Japanese ministers back down on policy to abolish fax after government offices rebel
Why fax remains vital
In Japan, the government’s plans to kill off fax machines have been scrapped after receiving about 400 responses from ministries and agencies arguing for retaining the use of fax.
In June, a cabinet body called for all ministries and agencies in the Tokyo district of Kasumigaseki, Japan’s equivalent of DC or Whitehall, to stop the general use of fax. It accepted that fax is used as a reliable alternative to email for disaster response, helping to provide a parallel line of communication in handling crises. Otherwise, it directed that email should be used instead.
However, the response to abolishing faxes more generally was so negative that the Japanese government has now virtually abandoned its new policy, according to Japan’s Hokkaido Shimbun newspaper. Faxes are still needed by ministries and agencies for highly confidential information such as civil court procedures and interaction with the police, given the security concerns about using email in its place.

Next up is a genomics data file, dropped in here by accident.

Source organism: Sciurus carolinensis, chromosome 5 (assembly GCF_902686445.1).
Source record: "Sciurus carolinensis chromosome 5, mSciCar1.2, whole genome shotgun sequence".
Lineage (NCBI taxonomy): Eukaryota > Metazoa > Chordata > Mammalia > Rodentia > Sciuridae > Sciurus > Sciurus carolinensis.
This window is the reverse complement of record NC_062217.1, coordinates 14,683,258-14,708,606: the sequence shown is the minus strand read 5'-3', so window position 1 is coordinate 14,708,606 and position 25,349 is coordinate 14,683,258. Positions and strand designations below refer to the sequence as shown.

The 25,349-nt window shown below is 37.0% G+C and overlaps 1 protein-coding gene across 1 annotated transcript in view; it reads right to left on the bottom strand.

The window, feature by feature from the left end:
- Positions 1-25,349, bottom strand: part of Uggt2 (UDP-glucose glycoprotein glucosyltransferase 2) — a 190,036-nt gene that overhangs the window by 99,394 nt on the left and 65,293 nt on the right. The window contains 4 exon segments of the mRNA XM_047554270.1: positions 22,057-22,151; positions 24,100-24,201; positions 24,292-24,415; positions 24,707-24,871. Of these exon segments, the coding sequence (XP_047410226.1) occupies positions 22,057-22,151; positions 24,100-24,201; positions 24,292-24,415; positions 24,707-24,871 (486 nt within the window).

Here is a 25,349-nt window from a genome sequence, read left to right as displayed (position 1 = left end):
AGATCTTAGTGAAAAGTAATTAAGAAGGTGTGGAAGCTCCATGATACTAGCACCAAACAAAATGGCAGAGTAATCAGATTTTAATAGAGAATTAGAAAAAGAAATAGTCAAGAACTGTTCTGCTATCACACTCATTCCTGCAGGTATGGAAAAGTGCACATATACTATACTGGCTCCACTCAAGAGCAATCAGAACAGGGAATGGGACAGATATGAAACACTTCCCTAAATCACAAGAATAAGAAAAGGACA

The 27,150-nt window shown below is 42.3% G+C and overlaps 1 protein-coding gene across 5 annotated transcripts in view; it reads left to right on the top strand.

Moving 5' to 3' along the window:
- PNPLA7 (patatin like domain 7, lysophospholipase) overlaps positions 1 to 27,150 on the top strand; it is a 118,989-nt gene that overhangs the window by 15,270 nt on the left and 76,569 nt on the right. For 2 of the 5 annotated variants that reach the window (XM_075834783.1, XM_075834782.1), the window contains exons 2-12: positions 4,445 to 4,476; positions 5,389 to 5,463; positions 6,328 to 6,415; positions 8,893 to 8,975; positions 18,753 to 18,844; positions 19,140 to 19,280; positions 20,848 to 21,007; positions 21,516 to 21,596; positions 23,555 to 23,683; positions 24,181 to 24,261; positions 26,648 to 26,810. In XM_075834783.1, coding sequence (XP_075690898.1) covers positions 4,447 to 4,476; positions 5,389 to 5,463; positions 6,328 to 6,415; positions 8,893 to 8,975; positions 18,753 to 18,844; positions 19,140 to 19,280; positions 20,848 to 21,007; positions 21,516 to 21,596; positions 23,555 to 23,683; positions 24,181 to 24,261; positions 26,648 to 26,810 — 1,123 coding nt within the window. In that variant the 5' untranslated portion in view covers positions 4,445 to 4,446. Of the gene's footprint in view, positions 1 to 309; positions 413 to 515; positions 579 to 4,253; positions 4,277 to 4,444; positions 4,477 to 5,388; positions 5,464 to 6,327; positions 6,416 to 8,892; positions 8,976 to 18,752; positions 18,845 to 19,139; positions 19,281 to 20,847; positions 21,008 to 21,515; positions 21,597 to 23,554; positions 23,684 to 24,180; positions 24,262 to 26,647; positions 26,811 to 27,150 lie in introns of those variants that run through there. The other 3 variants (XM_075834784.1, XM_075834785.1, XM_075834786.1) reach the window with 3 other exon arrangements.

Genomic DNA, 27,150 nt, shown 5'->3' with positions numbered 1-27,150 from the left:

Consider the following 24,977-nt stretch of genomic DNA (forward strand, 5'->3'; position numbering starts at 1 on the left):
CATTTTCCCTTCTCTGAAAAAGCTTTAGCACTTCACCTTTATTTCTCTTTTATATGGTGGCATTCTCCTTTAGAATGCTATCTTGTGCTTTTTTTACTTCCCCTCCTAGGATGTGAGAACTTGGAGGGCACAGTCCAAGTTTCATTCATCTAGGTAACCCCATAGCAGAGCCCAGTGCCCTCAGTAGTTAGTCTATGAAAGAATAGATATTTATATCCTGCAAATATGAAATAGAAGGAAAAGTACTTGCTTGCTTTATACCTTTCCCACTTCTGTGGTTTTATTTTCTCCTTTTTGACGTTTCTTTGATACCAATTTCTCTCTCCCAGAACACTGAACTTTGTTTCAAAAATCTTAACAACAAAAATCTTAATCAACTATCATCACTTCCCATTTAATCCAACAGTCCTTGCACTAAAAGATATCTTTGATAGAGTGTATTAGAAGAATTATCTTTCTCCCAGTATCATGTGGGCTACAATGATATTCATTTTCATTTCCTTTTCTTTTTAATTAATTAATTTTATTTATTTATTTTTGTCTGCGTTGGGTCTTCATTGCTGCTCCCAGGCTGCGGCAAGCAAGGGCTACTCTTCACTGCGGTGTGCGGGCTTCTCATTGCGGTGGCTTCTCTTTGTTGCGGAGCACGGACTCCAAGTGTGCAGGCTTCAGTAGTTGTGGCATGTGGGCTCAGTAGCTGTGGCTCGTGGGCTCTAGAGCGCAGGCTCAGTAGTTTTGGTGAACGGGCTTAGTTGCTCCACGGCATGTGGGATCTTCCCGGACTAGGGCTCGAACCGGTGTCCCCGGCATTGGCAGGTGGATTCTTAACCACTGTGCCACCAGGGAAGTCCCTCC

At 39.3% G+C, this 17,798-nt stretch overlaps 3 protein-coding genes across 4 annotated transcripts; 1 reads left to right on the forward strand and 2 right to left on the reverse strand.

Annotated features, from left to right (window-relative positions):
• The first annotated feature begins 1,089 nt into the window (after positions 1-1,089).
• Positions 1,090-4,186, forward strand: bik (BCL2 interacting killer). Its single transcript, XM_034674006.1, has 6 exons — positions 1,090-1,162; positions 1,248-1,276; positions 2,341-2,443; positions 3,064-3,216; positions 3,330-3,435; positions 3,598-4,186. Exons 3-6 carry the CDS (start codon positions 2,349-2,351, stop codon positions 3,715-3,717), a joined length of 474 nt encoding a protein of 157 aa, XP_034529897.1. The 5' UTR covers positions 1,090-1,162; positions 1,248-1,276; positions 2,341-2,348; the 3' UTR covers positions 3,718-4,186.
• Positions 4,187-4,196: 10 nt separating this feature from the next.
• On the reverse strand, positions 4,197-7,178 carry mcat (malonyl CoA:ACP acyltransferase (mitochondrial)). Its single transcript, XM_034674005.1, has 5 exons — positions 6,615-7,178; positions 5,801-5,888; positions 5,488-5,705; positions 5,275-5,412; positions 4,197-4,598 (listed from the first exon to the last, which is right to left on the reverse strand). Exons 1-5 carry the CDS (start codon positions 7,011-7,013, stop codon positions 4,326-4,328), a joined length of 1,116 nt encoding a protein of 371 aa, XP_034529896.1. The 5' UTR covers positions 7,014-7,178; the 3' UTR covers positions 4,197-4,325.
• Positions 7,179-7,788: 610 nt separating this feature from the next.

These worries about confidentiality when using general email are ensuring that fax continues to flourish in many countries beyond Japan. For example, Zetafax is used extensively in healthcare in the United States of America, where HIPAA regulations require that patient health information is protected: more details.
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